• Once you choose the kind of page you want and set it up, it gives you set tabs to use for inputting information, but you also have the option of creating custom FBML pages. I found these immensely helpful, but it did take some playing around with them to get it to work for me. You will also need some understanding – or have someone around who has some understanding – of HTML. Facebook Markup Language (FBML) enables you to build full Facebook Platform applications. You can make changes to the profile, profile actions, Facebook canvas, News Feed and Mini-Feed options. FBML is an evolved subset of HTML with some elements removed, and others that are specific to Facebook. I found that using straight HTML worked for me. But I understand it and how it works, and I sleep with a web developer, so I had free help to do the things I couldn’t do on my own.
  • You can delete Tabs on Facebook, according to what you will need and use on a regular basis.
  • You can create protection settings to prevent people from posting links, pictures, etc., which is good. They can still comment but they can’t post jokes or something to the page and you don’t get their updates.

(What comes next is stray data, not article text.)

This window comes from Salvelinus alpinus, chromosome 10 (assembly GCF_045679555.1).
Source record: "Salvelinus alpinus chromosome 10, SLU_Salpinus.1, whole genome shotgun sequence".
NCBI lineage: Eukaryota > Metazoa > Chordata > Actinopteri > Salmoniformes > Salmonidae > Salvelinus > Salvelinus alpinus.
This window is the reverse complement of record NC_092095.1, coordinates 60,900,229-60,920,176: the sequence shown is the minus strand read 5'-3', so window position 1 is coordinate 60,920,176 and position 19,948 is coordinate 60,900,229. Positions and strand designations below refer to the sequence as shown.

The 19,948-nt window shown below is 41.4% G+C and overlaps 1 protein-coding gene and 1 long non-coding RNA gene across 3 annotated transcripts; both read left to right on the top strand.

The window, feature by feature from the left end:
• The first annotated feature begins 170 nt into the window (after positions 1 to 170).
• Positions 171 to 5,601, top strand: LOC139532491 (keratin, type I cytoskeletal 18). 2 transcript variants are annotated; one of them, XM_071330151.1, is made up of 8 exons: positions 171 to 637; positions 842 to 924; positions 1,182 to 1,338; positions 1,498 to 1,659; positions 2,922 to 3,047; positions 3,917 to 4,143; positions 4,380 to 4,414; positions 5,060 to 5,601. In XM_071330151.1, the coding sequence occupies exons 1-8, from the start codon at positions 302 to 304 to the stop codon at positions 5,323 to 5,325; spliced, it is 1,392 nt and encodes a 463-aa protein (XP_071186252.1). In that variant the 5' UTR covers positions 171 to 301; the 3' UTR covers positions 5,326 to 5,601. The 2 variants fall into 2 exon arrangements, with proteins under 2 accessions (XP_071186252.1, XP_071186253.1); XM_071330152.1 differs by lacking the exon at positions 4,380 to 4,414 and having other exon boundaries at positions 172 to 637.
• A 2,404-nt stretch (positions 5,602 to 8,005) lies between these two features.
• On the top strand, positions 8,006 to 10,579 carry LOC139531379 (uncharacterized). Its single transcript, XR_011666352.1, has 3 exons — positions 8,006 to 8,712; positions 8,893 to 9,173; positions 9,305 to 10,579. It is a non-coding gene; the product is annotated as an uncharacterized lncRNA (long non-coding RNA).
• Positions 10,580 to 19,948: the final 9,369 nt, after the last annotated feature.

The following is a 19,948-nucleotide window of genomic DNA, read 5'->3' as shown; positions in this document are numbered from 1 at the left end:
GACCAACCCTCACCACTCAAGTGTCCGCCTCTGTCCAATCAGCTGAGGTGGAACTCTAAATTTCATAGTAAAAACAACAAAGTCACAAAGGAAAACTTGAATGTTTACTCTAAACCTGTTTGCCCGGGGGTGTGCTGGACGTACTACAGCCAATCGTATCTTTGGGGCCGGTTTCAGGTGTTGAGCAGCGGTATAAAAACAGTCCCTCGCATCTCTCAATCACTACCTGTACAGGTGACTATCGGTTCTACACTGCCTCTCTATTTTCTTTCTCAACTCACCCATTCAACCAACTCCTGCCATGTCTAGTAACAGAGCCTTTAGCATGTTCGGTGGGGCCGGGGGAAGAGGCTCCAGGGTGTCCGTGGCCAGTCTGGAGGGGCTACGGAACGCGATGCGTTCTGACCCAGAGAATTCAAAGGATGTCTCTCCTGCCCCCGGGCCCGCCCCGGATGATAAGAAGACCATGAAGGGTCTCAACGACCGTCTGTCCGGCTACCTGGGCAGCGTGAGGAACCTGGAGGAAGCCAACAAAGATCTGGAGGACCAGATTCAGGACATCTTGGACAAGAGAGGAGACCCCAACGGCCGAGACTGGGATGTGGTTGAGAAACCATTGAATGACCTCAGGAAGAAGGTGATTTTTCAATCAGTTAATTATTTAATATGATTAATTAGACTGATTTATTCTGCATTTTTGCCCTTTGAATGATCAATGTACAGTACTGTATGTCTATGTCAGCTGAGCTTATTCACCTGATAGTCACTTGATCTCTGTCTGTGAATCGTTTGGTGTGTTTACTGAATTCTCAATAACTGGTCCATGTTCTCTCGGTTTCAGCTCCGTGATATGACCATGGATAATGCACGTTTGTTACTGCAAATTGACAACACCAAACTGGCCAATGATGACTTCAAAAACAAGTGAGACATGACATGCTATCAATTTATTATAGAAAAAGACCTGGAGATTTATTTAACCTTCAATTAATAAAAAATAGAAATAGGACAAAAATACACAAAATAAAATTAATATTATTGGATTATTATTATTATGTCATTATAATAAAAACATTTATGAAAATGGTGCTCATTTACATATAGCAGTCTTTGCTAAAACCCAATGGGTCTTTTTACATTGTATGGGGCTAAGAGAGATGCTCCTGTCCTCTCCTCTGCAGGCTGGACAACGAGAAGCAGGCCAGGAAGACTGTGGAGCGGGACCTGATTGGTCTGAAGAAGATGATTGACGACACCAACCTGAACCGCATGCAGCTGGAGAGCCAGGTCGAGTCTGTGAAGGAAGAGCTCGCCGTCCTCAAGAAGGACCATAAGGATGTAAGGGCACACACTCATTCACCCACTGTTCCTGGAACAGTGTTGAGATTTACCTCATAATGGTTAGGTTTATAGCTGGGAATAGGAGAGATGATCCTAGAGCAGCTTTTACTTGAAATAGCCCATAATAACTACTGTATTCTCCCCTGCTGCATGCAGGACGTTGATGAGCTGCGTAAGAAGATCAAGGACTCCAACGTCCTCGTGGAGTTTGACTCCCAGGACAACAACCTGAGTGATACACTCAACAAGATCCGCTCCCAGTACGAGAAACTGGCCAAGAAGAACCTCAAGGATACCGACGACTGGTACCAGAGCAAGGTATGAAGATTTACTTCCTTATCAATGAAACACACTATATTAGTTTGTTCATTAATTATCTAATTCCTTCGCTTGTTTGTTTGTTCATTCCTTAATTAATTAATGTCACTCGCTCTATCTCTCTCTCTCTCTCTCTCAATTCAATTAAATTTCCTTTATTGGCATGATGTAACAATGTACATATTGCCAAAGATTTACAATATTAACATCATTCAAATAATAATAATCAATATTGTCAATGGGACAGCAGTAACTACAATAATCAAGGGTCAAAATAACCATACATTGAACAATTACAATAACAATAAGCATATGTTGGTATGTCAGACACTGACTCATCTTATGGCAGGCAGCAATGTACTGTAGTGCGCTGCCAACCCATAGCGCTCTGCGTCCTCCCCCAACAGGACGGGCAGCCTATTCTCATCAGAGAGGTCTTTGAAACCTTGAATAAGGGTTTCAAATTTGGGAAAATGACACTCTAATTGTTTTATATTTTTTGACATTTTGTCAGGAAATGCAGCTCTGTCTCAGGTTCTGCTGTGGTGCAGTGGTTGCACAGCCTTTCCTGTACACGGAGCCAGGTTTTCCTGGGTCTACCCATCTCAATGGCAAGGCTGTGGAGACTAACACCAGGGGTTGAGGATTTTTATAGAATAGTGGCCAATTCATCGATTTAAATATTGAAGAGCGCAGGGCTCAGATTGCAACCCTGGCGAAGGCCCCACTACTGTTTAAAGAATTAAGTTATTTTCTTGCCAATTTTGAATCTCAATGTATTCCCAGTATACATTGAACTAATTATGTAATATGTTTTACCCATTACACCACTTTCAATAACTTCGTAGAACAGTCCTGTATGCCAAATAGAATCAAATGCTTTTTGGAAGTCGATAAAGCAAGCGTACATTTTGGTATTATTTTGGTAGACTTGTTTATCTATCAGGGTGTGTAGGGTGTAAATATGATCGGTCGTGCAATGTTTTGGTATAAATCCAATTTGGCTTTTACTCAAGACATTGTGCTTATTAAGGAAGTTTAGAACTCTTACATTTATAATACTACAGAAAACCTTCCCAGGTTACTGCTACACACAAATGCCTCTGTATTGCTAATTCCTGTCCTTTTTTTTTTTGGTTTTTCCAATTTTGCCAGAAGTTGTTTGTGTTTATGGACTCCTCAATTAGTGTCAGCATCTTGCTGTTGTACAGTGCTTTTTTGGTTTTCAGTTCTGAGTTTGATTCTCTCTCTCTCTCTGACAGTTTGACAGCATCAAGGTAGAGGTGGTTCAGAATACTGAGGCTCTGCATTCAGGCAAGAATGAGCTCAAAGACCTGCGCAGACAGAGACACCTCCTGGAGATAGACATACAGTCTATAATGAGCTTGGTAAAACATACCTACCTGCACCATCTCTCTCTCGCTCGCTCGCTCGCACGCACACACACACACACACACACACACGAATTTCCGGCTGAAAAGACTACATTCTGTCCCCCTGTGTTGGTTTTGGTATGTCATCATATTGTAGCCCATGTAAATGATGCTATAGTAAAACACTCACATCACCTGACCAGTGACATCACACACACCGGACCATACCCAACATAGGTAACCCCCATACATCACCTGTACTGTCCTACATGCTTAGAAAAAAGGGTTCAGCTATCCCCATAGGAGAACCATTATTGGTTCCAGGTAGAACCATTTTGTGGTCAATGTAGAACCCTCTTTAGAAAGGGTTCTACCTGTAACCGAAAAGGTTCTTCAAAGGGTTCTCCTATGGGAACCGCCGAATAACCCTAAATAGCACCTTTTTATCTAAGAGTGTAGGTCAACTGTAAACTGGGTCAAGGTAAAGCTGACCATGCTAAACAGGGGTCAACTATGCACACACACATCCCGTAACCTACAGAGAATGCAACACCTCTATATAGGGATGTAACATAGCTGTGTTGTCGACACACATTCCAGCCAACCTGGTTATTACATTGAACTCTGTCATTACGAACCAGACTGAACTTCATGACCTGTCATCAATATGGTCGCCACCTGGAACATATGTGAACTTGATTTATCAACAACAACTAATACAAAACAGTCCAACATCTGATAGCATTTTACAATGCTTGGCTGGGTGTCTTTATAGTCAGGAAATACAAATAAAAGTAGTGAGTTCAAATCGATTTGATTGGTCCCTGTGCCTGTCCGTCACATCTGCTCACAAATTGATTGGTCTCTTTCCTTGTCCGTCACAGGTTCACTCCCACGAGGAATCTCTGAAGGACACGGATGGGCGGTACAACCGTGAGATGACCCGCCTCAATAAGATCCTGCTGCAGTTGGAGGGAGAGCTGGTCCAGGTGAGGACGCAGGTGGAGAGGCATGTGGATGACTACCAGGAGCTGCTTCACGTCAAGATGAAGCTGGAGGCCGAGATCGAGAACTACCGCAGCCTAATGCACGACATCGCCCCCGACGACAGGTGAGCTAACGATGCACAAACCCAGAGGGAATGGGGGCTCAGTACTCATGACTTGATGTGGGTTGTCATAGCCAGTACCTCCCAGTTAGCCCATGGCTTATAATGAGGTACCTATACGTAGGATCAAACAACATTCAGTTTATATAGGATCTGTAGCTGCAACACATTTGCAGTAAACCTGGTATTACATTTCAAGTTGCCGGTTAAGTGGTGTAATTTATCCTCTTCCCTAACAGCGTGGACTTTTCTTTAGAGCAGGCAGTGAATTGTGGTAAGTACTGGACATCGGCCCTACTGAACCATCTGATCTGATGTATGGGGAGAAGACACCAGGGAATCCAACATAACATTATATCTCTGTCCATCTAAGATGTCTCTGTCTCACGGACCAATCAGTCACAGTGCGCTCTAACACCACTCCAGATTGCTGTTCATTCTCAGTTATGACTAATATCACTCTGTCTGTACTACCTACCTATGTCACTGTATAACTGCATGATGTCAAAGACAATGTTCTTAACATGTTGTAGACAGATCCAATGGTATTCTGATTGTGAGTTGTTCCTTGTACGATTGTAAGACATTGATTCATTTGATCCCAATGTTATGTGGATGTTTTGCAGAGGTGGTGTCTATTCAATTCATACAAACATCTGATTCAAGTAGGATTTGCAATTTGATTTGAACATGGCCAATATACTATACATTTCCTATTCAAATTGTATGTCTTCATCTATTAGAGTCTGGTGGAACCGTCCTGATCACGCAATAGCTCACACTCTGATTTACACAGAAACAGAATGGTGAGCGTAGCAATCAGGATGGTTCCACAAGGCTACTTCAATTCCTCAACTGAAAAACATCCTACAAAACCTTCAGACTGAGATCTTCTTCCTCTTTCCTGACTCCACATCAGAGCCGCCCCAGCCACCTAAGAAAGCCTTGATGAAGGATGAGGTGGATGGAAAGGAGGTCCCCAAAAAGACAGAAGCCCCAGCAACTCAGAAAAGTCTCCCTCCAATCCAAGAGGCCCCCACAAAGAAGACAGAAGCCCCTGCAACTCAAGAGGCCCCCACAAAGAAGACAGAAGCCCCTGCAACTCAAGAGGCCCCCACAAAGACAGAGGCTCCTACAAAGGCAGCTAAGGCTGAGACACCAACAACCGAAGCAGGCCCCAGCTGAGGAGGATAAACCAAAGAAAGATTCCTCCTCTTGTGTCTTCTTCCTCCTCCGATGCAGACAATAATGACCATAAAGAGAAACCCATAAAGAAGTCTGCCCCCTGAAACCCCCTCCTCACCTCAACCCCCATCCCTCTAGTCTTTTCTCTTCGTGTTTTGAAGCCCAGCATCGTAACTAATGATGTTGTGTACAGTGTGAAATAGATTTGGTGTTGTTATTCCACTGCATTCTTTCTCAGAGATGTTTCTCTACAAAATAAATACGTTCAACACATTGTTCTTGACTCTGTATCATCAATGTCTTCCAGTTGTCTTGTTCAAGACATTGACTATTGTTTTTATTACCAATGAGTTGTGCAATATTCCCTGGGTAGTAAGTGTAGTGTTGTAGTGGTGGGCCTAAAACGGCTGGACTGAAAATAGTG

• Oh, and if your company changes their name – and this does happen – you will have to delete the old page and create a new one. Facebook doesn’t allow major edits to business pages. Crazy, isn’t it? Oh, and they don’t have tool to help you migrate fans either. You will just have to keep posting and reminding people on the old page to go and become a fan of the new one.
  • Here are some sites I used to pull a “Business Page” together:

Facebook needs to do better. It seems pretty shady to me to rake in ka-zillions of dollars from companies using the tool, but not allowing them the flexibility to do what they need to do. I am not advocating allowing companies to spam people. I also know I should have limited expectations from something I am using for free. But why not have a tool to migrate fans seamlessly? Why not allow edits to pages without creating a new one?

Wikipedia

The online encyclopedia. Again, it seems like the perfect place to increase your online presence and simple enough – type up some marketing and communications-division-speak, allow your c-level employees to add their spin, give it a good scrubbing by your legal department and post it to the site, right?

And you later discover that the article was deleted.

Or you write an article and post it, only to have some anonymous person post information – along with a news article, a PDF with legal documents connected with the situation, and photos – of a PR nightmare the company endured five years ago that you thought the world have forgotten about. You try to delete it, and you are contacted by the Wikipedia folks because deleting that information is a big no-no, since there are solid sources on the topic and not a total lie. In fact, it is completely true.